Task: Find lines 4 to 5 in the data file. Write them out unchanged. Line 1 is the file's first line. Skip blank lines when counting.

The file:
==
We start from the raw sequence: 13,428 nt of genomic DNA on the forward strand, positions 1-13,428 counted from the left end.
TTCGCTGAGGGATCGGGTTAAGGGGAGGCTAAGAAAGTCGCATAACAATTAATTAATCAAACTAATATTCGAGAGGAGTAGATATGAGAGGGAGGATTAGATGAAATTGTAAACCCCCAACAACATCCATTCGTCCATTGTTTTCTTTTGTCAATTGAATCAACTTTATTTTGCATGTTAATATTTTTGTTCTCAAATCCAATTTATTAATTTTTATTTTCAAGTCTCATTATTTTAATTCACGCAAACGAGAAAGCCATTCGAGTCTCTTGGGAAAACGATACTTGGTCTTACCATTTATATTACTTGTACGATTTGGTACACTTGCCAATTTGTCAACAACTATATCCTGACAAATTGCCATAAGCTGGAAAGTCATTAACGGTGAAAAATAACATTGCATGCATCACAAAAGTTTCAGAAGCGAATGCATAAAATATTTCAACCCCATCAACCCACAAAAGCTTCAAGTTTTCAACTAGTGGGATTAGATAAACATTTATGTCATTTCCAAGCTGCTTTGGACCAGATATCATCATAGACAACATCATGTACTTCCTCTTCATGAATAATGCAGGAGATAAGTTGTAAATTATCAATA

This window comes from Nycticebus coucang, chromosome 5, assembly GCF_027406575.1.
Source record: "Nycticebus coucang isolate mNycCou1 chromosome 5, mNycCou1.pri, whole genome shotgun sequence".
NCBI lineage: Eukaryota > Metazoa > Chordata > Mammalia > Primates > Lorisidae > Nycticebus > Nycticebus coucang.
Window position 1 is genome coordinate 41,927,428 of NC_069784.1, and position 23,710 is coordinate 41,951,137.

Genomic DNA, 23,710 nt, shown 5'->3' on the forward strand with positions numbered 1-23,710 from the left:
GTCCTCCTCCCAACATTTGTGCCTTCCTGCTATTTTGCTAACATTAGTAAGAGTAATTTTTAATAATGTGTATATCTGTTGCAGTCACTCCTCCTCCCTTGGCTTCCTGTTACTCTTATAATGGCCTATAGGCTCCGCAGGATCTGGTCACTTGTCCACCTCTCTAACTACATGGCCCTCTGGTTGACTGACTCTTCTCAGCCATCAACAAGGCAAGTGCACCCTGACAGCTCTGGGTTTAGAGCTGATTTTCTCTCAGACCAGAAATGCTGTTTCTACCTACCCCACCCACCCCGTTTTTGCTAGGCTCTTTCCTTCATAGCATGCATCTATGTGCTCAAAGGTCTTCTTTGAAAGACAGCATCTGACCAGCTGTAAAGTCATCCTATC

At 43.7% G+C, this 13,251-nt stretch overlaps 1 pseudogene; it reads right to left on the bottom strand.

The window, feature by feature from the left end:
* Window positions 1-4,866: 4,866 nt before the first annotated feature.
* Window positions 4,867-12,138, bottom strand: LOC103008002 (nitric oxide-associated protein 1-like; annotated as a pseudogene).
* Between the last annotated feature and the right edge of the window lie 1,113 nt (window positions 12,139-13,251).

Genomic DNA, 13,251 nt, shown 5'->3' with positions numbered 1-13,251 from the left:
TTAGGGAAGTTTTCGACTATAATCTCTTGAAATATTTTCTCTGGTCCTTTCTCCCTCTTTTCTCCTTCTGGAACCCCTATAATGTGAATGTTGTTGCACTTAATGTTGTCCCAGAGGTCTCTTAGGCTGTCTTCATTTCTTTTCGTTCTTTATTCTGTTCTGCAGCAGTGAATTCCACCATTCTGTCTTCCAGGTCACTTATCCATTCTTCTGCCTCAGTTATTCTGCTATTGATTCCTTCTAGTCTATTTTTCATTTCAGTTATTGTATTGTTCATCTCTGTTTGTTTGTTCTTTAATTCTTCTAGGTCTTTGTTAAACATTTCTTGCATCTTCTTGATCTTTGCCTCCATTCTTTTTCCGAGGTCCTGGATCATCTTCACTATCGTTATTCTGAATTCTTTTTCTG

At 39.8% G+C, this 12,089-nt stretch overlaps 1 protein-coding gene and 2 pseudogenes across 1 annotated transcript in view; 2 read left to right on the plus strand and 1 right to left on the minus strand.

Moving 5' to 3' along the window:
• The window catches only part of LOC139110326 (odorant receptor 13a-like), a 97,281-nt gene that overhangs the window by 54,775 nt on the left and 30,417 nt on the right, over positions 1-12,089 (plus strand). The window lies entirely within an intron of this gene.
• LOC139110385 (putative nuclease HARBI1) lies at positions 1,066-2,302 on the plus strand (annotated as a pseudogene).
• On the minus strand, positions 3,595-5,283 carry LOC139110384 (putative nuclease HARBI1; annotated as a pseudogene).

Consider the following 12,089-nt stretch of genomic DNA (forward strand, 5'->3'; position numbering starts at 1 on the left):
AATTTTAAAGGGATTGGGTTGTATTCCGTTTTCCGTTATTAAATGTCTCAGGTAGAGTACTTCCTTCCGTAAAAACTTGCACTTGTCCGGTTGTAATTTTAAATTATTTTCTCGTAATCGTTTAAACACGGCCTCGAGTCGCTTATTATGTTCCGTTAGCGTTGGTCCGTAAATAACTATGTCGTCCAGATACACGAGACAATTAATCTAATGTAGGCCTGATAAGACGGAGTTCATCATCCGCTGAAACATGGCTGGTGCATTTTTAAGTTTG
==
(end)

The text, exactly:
Source record: "Nycticebus coucang isolate mNycCou1 chromosome 5, mNycCou1.pri, whole genome shotgun sequence".
NCBI lineage: Eukaryota > Metazoa > Chordata > Mammalia > Primates > Lorisidae > Nycticebus > Nycticebus coucang.